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Future climates are simulated by general circulation models (GCM) using climate change scenarios (IPCC 2014). To project climate change for the sagebrush biome, we used 11 GCMs and two climate change scenarios from the IPCC Fifth Assessment, representative concentration pathways (RCPs) 4.5 and 8.5 (Moss et al. 2010, Van Vuuren et al. 2011). RCP4.5 scenario represents a future where climate policies limit and achieve stabilization of greenhouse gas concentrations to 4.5 W m-2 by 2100. RCP8.5 scenario might be called a business-as-usual scenario, where high emissions of greenhouse gases continue in the absence of climate change policies. The two selected time frames allow comparison of near-term (2020-2050) and longer-term...
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Future climates are simulated by general circulation models (GCM) using climate change scenarios (IPCC 2014). To project climate change for the sagebrush biome, we used 11 GCMs and two climate change scenarios from the IPCC Fifth Assessment, representative concentration pathways (RCPs) 4.5 and 8.5 (Moss et al. 2010, Van Vuuren et al. 2011). RCP4.5 scenario represents a future where climate policies limit and achieve stabilization of greenhouse gas concentrations to 4.5 W m-2 by 2100. RCP8.5 scenario might be called a business-as-usual scenario, where high emissions of greenhouse gases continue in the absence of climate change policies. The two selected time frames allow comparison of near-term (2020-2050) and longer-term...
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Future climates are simulated by general circulation models (GCM) using climate change scenarios (IPCC 2014). To project climate change for the sagebrush biome, we used 11 GCMs and two climate change scenarios from the IPCC Fifth Assessment, representative concentration pathways (RCPs) 4.5 and 8.5 (Moss et al. 2010, Van Vuuren et al. 2011). RCP4.5 scenario represents a future where climate policies limit and achieve stabilization of greenhouse gas concentrations to 4.5 W m-2 by 2100. RCP8.5 scenario might be called a business-as-usual scenario, where high emissions of greenhouse gases continue in the absence of climate change policies. The two selected time frames allow comparison of near-term (2020-2050) and longer-term...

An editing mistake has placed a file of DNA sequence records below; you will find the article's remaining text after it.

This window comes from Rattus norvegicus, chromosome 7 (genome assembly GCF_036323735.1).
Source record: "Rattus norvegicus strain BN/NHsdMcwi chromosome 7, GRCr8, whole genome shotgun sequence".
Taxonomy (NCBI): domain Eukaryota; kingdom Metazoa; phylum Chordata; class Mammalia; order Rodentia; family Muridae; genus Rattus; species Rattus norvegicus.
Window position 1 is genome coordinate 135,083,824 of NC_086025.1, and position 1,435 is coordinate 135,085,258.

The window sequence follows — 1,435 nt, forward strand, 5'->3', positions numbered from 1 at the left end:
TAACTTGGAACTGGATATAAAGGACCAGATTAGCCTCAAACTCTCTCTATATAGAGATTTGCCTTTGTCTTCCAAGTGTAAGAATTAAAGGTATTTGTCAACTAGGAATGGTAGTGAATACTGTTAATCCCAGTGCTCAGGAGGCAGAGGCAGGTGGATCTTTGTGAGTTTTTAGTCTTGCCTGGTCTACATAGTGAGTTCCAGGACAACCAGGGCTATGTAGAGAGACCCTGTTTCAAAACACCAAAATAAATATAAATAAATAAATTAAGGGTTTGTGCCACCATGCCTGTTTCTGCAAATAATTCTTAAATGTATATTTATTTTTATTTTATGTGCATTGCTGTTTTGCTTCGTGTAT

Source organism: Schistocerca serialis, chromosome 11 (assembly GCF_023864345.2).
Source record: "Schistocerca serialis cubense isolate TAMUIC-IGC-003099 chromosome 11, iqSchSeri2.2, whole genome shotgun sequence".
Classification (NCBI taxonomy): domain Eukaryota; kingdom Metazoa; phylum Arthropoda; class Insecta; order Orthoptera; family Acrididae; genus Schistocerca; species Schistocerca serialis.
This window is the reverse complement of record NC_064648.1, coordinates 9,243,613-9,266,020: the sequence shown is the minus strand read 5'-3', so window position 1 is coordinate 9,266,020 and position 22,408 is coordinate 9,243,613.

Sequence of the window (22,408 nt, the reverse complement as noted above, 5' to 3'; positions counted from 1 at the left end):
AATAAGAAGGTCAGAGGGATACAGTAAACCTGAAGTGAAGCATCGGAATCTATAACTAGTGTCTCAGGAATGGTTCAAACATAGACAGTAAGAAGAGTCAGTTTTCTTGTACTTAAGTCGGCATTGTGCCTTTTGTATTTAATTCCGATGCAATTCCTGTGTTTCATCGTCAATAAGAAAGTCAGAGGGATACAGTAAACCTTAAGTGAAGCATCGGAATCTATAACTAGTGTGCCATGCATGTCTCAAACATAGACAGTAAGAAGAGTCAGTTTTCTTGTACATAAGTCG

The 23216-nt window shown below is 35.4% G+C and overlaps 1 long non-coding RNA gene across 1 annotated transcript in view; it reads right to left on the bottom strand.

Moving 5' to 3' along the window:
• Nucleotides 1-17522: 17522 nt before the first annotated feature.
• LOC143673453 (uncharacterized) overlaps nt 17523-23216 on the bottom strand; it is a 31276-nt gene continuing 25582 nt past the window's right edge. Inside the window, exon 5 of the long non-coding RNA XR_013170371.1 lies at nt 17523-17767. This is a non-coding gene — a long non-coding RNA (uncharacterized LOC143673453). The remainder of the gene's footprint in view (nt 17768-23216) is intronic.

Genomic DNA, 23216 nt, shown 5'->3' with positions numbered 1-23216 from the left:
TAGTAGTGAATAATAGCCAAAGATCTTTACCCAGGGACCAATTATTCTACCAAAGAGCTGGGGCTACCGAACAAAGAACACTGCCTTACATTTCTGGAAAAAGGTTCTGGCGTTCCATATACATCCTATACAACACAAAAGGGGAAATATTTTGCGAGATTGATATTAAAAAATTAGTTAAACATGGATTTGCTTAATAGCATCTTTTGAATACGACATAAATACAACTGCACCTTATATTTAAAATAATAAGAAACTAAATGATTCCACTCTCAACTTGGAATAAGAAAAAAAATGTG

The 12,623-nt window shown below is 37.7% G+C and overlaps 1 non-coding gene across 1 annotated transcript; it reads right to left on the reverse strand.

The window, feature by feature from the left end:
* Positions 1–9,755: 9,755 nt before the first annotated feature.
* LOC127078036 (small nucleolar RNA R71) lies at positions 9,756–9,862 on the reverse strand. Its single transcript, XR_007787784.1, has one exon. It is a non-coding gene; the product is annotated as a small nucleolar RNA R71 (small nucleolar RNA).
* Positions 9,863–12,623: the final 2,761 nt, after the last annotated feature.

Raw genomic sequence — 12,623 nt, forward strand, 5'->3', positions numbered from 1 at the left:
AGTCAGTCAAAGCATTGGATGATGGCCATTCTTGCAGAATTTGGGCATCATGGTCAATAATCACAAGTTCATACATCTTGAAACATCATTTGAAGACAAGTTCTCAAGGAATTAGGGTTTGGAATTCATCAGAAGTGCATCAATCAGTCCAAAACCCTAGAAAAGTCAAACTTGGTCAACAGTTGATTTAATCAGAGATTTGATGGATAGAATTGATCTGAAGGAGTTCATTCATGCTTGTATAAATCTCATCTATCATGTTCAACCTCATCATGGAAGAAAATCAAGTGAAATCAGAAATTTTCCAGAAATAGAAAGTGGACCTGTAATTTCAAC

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Future climates are simulated by general circulation models (GCM) using climate change scenarios (IPCC 2014). To project climate change for the sagebrush biome, we used 11 GCMs and two climate change scenarios from the IPCC Fifth Assessment, representative concentration pathways (RCPs) 4.5 and 8.5 (Moss et al. 2010, Van Vuuren et al. 2011). RCP4.5 scenario represents a future where climate policies limit and achieve stabilization of greenhouse gas concentrations to 4.5 W m-2 by 2100. RCP8.5 scenario might be called a business-as-usual scenario, where high emissions of greenhouse gases continue in the absence of climate change policies. The two selected time frames allow comparison of near-term (2020-2050) and longer-term...


map background search result map search result map Fire effects on small mammal communities in Dinosaur National Monument Sagegrouse Developed Habitat for Wyoming at 1:24,000 Remote Sensing Sagebrush Habitat Quantification Products for Wyoming (shrub height) BLM Ferris Mountain Prescribed Burn Phase 1 Fire Risk Assessment for the Greater Sage-Grouse Shrub Percent - Provisional Remote Sensing Shrub/Grass NLCD Products for the Montona/Wyoming Study Area Bare Ground Percent  - Provisional Remote Sensing Shrub/Grass NLCD Products for the Montona/Wyoming Study Area Precipitation (Proportion July - Sep) - 2070-2100 - RCP8.5 - Mean Precipitation (Proportion July - Sep) - 2020-2050 - RCP8.5 - Min Temperature (Mean: Annual) - 2020-2050 - RCP8.5 - Min Precipitation (Proportion May - Oct) - 1980-2010 Precipitation (Proportion May - Oct) - 2070-2100 - RCP4.5 - Min Precipitation (Proportion May - Oct) - 2020-2050 - RCP4.5 - Min Precipitation (Mean: July - Sep) - 2070-2100 - RCP8.5 - Mean Precipitation (Mean: July - Sep) - 2020-2050 - RCP8.5 - Min Temperature (Mean: Apr - June) - 2020-2050 - RCP8.5 - Mean Temperature (Mean: Dec - Mar) - 2070-2100 - RCP8.5 - Min Temperature (Minimum: January) - 2070-2100 - RCP8.5 - Mean Fire effects on small mammal communities in Dinosaur National Monument BLM Ferris Mountain Prescribed Burn Phase 1 Sagegrouse Developed Habitat for Wyoming at 1:24,000 Remote Sensing Sagebrush Habitat Quantification Products for Wyoming (shrub height) Shrub Percent - Provisional Remote Sensing Shrub/Grass NLCD Products for the Montona/Wyoming Study Area Bare Ground Percent  - Provisional Remote Sensing Shrub/Grass NLCD Products for the Montona/Wyoming Study Area Fire Risk Assessment for the Greater Sage-Grouse Precipitation (Proportion July - Sep) - 2070-2100 - RCP8.5 - Mean Precipitation (Proportion July - Sep) - 2020-2050 - RCP8.5 - Min Temperature (Mean: Annual) - 2020-2050 - RCP8.5 - Min Precipitation (Proportion May - Oct) - 1980-2010 Precipitation (Proportion May - Oct) - 2070-2100 - RCP4.5 - Min Precipitation (Proportion May - Oct) - 2020-2050 - RCP4.5 - Min Precipitation (Mean: July - Sep) - 2070-2100 - RCP8.5 - Mean Precipitation (Mean: July - Sep) - 2020-2050 - RCP8.5 - Min Temperature (Mean: Apr - June) - 2020-2050 - RCP8.5 - Mean Temperature (Mean: Dec - Mar) - 2070-2100 - RCP8.5 - Min Temperature (Minimum: January) - 2070-2100 - RCP8.5 - Mean